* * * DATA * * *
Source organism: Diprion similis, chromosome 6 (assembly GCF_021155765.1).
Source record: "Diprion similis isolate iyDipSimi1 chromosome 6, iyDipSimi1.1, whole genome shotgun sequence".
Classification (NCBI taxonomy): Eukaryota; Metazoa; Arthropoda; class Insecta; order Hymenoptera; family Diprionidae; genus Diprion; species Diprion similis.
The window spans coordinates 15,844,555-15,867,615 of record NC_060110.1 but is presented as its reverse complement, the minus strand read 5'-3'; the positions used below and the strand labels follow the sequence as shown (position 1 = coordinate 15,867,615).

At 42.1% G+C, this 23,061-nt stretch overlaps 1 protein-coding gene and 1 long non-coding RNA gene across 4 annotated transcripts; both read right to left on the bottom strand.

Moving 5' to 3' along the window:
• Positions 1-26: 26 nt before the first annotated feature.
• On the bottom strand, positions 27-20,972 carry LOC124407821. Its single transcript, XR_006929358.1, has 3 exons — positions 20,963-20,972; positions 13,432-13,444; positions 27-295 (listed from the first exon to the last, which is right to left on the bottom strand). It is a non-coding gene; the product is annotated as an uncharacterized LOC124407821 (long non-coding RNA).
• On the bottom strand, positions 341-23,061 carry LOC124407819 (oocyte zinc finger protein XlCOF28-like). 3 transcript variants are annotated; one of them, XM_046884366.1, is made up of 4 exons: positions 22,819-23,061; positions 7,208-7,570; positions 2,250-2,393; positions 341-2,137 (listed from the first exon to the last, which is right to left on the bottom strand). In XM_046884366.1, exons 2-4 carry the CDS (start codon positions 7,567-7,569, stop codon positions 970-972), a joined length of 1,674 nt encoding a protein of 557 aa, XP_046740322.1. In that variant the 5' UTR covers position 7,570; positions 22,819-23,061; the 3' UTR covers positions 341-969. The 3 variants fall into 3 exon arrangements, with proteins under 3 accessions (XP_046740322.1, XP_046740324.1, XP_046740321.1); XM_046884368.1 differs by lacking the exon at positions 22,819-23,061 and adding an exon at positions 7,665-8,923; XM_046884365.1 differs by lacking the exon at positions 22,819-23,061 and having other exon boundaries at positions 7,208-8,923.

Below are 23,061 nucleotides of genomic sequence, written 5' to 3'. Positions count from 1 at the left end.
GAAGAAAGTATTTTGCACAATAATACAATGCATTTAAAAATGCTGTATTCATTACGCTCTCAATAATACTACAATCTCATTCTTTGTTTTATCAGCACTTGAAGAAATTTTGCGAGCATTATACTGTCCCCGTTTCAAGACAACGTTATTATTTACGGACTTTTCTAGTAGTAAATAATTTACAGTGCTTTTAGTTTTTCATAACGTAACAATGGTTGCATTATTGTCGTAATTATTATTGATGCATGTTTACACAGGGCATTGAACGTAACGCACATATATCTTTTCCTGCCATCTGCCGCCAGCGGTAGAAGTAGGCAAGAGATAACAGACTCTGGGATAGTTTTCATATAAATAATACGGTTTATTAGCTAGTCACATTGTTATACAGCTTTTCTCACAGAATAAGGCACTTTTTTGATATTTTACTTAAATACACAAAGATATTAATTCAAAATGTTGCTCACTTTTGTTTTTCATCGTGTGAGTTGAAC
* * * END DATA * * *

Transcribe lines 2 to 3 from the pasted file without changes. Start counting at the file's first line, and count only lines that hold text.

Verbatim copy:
Source record: "Diprion similis isolate iyDipSimi1 chromosome 6, iyDipSimi1.1, whole genome shotgun sequence".
Classification (NCBI taxonomy): Eukaryota; Metazoa; Arthropoda; class Insecta; order Hymenoptera; family Diprionidae; genus Diprion; species Diprion similis.